I can't do anything about the automatic power back doors, but I am curious whether there is any way to REDUCE the ground clearance on the Pilot a bit. I don't know anything about vehicle suspensions, but I am wondering is there are some shock adjustments or something else that can be done to lower the Pilot by an inch or so. That would get it closer to the Odyssey for around town use.

In info on whether this is possible, and if so, how, would be much appreciated.

P.S. Of course, purchasing runningboards would be one option to address this issue.
Yes, you can get shorter and firmer spring coil to reduce the high, but your ride feeling will change too. There is a good chance you won't like it. AND, it will cost more than running board. So running is a better idea.
 

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I have been thinking about lowering the Pilot. Here's my idea, since no aftermarket spring kits are out, how about replacing the Pilot's springs with a set from an Odyssey? Basically the same vehicle right? I believe the Odyssey sits lower, but I am not sure if it's the actual springs, or the way the suspension is set-up/mounted. I know you would be giving up towing capacity, but that only matters if you tow, and I don't. What do you guys think? Anyone have part numbers for the Pilot & Odyssey springs? We could start there.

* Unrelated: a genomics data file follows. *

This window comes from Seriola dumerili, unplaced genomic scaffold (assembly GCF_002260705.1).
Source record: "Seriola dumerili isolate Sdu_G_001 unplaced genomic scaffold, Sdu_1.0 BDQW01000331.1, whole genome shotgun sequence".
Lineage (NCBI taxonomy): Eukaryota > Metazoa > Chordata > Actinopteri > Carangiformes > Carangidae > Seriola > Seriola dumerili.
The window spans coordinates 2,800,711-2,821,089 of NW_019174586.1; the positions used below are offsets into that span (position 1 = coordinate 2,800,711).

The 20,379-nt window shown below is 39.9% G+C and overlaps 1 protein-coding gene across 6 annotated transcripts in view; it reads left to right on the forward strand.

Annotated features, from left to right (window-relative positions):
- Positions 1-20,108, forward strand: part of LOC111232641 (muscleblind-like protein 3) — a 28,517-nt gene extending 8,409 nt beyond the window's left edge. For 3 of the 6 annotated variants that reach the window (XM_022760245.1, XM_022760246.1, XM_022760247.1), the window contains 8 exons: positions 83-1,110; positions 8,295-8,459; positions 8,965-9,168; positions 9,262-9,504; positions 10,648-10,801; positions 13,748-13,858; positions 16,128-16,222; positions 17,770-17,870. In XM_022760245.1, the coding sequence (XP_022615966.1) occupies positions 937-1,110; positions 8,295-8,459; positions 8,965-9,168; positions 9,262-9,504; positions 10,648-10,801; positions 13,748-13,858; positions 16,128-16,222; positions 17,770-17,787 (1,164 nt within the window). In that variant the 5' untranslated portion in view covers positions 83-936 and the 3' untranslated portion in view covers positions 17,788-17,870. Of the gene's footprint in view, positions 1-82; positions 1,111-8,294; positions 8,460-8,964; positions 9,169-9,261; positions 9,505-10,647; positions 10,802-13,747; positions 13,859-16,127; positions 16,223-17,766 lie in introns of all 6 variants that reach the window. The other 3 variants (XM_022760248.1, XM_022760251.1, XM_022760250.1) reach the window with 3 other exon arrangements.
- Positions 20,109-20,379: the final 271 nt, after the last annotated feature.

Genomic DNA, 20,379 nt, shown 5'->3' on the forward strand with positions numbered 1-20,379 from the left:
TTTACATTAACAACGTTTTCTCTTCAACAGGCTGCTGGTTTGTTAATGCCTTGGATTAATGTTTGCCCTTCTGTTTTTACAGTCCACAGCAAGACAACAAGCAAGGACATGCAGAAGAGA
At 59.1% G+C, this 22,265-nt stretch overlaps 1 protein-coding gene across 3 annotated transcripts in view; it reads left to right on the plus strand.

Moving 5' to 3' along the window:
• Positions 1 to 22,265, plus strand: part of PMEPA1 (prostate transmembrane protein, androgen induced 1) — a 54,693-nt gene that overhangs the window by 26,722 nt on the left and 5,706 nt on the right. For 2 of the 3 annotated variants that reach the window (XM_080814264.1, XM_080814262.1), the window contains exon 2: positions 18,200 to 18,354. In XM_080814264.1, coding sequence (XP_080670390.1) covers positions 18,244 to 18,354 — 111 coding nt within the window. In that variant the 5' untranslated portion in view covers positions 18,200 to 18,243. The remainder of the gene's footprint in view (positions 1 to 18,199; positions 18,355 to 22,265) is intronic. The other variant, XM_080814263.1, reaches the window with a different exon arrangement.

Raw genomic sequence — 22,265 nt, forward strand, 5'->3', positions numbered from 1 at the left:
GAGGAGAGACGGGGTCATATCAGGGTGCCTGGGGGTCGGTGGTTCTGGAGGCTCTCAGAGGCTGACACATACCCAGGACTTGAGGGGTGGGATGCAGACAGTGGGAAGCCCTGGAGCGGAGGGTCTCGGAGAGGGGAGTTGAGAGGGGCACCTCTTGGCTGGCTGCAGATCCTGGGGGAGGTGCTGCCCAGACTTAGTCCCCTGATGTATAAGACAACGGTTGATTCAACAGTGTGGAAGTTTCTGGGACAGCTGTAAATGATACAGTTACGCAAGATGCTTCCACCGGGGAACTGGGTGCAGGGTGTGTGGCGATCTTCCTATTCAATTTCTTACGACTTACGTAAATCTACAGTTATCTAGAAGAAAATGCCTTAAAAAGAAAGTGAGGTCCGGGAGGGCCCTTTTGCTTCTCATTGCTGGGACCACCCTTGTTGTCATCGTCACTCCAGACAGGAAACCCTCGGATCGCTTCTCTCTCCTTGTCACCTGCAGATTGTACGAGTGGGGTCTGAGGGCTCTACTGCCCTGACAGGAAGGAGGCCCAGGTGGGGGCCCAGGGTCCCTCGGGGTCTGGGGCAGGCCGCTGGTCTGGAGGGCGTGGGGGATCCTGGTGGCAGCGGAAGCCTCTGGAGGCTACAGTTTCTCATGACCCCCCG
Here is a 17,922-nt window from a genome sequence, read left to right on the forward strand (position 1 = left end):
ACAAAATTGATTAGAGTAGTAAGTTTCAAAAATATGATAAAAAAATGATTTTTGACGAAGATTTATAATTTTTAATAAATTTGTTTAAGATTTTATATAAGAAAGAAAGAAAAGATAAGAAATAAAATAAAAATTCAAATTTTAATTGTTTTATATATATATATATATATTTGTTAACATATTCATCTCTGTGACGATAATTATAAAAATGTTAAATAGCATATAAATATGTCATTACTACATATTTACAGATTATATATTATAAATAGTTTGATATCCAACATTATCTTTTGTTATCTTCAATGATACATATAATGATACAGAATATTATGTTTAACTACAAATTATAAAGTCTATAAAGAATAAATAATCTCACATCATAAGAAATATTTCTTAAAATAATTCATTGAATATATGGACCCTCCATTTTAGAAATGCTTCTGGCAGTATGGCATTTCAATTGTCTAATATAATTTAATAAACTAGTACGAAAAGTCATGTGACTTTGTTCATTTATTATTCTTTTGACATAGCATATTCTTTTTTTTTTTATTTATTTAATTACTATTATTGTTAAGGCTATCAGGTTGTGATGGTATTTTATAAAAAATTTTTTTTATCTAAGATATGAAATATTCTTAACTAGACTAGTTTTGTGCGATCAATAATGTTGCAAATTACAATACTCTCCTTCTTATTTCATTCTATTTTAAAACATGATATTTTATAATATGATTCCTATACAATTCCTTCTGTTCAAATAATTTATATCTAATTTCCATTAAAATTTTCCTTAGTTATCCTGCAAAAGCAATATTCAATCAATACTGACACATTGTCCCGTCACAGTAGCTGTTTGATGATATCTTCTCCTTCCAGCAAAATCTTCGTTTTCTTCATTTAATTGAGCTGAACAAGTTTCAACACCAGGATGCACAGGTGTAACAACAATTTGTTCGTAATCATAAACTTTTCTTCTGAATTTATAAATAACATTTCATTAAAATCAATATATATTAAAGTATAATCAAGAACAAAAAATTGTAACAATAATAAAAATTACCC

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Discussion Starter · #8 ·
First of all, I would like to thank everyone who has replied to my initial inquiry. I really appreciate all the helpful ideas to consider. I am also glad to learn that I am not the only person who has wanted to do this!

Regarding replacing the springs, I don't know much about cars in particular, but I am an engineer (I actually teach the stuff - though that doesn't say much for practical applications like how to fix cars or appliances - I learned all that from watching my dad when I was young :) ). My one concern about changing the coil springs is what timchen pointed out - it will probably change the feel of the ride. I am sure that the Honda suspension engineers have tuned the natural frequencies of the Pilot in part by choosing coil springs with certain stiffness properties. If you change the length of the spring but want the same ride quality, you would have to find an "equivalent" shorter spring.

If you took the Pilot coil springs and clipped them to make them shorter (similar to Odyssey springs???), those springs would be stiffer (larger K value). That would definitely affect the ride quality. How much, and for better or for worse, is hard to say. It would depend in part on how much shorter the spring was made.